If Bear does catch the ball, she snatches it from the air with a satisfying “thock” and returns to the thrower as though attached by a zip-line, spits out the ball and focuses her entire being on the slobbered, rubbery orb. I have never seen a dog exude such determination in anything.

Lucky for Bear, Max never seemed to mind when she took his ball, though I was continually offended on his behalf and admonished Bear constantly.

When Max moved in with us, the ball came too and Bear was more sure than ever that it was hers. It wasn’t long before Bear reduced his football to a five-inch-square scrap of dusty brown rubber, which she still insisted that I throw for her. Max seemed to shrug it all off and somewhere along the line made peace with the fact that while Bear and he shared a home he would never again have a ball of his own.

1 comment:

  1. Good, you ground this descriptive article in the concrete, avoiding simply telling your reader what kind of dog is this Bear. Merely stating character does not invite us into the heart of your writing and also does very little justice to the complexity of these two animals. By contrast, this entry employs an everyday object, a ball as a means of uncovering the nature of these pets. I like the way you do that: making use of commonplace items as your paintbrush to capture your subject. As they respond to this ball and to each other in play, in competition, and in ownership questions, they both come to life and we see their personalities with some reality. They are alive. And, it all seems so easy for you. One other point before I quit yelling at you - the entry is very well-tied together, no awkward gaps between the units. For teachers of literature, it's called coherence. Look at the flow of your various paragraphs and note how they are deftly stitched to one another: para. 1 to 2 uses a pronoun "this" requiring an antecedent, other times you use repetition of "Bear" or the pronoun "she", sometimes linking words are used - "Another time", for example. The whole article, therefore, appears as a cohesive whole. There's a test: Let it cup water and see if it drips. Ah, the article is watertight. Just as I thought.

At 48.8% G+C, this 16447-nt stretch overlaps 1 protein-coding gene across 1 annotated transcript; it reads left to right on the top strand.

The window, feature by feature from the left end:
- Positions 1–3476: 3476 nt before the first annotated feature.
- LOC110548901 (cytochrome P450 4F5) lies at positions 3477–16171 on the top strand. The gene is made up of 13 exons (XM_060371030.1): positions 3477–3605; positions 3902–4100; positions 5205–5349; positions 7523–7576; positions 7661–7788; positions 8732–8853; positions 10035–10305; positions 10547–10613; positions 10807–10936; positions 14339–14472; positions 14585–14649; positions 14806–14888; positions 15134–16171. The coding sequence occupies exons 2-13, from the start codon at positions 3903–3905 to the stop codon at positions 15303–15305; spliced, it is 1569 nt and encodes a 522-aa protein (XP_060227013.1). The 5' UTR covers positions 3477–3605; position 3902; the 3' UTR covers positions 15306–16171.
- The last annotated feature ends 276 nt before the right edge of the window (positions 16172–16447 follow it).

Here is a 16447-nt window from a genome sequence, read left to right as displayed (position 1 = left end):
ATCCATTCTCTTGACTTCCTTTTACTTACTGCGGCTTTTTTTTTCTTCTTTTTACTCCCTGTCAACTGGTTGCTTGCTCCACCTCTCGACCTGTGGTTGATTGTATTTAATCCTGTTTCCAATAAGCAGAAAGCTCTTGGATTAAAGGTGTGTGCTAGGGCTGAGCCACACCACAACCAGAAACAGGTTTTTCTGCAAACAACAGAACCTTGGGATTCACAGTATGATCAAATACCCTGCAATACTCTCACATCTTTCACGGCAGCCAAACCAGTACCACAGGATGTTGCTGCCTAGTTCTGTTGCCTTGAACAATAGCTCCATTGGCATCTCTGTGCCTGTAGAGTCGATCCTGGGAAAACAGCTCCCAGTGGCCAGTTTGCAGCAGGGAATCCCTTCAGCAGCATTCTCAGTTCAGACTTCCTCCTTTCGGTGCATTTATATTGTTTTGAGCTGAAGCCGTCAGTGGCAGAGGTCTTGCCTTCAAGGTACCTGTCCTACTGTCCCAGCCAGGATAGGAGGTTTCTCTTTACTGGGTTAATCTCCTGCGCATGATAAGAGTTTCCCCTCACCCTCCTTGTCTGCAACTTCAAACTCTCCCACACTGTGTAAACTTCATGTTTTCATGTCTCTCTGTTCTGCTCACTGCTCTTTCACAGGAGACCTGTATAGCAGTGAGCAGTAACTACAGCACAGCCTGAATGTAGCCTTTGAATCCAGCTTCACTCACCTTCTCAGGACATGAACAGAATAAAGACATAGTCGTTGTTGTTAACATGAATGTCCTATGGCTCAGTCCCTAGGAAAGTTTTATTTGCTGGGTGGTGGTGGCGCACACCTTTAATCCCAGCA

May you have found some chocolate bunnies this Easter weekend.